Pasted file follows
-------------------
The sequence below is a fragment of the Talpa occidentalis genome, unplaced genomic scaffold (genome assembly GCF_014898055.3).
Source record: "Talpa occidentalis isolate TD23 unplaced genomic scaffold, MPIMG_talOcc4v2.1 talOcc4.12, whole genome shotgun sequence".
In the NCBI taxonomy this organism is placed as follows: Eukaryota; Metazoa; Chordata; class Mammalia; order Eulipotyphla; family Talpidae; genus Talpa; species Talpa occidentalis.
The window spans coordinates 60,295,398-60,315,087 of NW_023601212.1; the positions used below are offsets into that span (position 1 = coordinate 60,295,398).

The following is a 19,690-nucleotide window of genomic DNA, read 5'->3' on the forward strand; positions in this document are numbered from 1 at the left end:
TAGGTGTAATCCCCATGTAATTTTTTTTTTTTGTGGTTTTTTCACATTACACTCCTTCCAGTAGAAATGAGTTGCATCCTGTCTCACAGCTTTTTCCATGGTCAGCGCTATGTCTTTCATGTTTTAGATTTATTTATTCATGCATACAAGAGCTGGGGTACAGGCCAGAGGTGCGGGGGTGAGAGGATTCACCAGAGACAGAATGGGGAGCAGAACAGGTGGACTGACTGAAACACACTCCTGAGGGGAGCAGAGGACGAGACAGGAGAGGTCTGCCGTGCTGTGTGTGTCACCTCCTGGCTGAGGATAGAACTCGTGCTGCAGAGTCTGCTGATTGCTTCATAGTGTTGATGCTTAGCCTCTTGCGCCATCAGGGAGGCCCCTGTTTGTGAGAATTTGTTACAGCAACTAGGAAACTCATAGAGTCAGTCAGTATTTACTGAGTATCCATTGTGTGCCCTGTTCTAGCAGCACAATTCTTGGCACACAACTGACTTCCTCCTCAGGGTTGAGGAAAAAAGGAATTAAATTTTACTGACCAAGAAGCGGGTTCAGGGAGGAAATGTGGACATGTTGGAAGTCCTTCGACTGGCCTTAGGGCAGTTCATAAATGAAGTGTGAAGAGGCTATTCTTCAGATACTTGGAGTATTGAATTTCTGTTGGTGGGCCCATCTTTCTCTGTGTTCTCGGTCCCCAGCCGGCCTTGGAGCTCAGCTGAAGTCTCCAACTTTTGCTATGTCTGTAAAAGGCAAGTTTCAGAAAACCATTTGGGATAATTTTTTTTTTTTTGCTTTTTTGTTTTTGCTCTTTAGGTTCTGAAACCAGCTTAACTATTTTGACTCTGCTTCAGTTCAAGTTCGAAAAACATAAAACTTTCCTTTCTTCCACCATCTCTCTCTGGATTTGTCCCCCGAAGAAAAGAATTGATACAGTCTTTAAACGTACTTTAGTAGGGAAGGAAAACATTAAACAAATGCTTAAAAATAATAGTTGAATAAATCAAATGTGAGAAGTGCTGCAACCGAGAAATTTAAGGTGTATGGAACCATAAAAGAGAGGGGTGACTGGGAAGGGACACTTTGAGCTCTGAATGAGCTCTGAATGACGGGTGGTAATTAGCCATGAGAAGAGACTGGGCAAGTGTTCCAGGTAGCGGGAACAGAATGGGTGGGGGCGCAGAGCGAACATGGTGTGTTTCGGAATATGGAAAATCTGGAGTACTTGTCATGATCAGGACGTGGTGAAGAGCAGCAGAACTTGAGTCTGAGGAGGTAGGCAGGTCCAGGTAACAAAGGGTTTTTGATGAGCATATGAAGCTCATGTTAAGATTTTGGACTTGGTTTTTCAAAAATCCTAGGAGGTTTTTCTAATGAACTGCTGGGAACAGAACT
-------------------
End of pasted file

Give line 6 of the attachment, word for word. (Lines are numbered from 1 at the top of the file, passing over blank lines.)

TAGGTGTAATCCCCATGTAATTTTTTTTTTTTGTGGTTTTTTCACATTACACTCCTTCCAGTAGAAATGAGTTGCATCCTGTCTCACAGCTTTTTCCATGGTCAGCGCTATGTCTTTCATGTTTTAGATTTATTTATTCATGCATACAAGAGCTGGGGTACAGGCCAGAGGTGCGGGGGTGAGAGGATTCACCAGAGACAGAATGGGGAGCAGAACAGGTGGACTGACTGAAACACACTCCTGAGGGGAGCAGAGGACGAGACAGGAGAGGTCTGCCGTGCTGTGTGTGTCACCTCCTGGCTGAGGATAGAACTCGTGCTGCAGAGTCTGCTGATTGCTTCATAGTGTTGATGCTTAGCCTCTTGCGCCATCAGGGAGGCCCCTGTTTGTGAGAATTTGTTACAGCAACTAGGAAACTCATAGAGTCAGTCAGTATTTACTGAGTATCCATTGTGTGCCCTGTTCTAGCAGCACAATTCTTGGCACACAACTGACTTCCTCCTCAGGGTTGAGGAAAAAAGGAATTAAATTTTACTGACCAAGAAGCGGGTTCAGGGAGGAAATGTGGACATGTTGGAAGTCCTTCGACTGGCCTTAGGGCAGTTCATAAATGAAGTGTGAAGAGGCTATTCTTCAGATACTTGGAGTATTGAATTTCTGTTGGTGGGCCCATCTTTCTCTGTGTTCTCGGTCCCCAGCCGGCCTTGGAGCTCAGCTGAAGTCTCCAACTTTTGCTATGTCTGTAAAAGGCAAGTTTCAGAAAACCATTTGGGATAATTTTTTTTTTTTTGCTTTTTTGTTTTTGCTCTTTAGGTTCTGAAACCAGCTTAACTATTTTGACTCTGCTTCAGTTCAAGTTCGAAAAACATAAAACTTTCCTTTCTTCCACCATCTCTCTCTGGATTTGTCCCCCGAAGAAAAGAATTGATACAGTCTTTAAACGTACTTTAGTAGGGAAGGAAAACATTAAACAAATGCTTAAAAATAATAGTTGAATAAATCAAATGTGAGAAGTGCTGCAACCGAGAAATTTAAGGTGTATGGAACCATAAAAGAGAGGGGTGACTGGGAAGGGACACTTTGAGCTCTGAATGAGCTCTGAATGACGGGTGGTAATTAGCCATGAGAAGAGACTGGGCAAGTGTTCCAGGTAGCGGGAACAGAATGGGTGGGGGCGCAGAGCGAACATGGTGTGTTTCGGAATATGGAAAATCTGGAGTACTTGTCATGATCAGGACGTGGTGAAGAGCAGCAGAACTTGAGTCTGAGGAGGTAGGCAGGTCCAGGTAACAAAGGGTTTTTGATGAGCATATGAAGCTCATGTTAAGATTTTGGACTTGGTTTTTCAAAAATCCTAGGAGGTTTTTCTAATGAACTGCTGGGAACAGAACT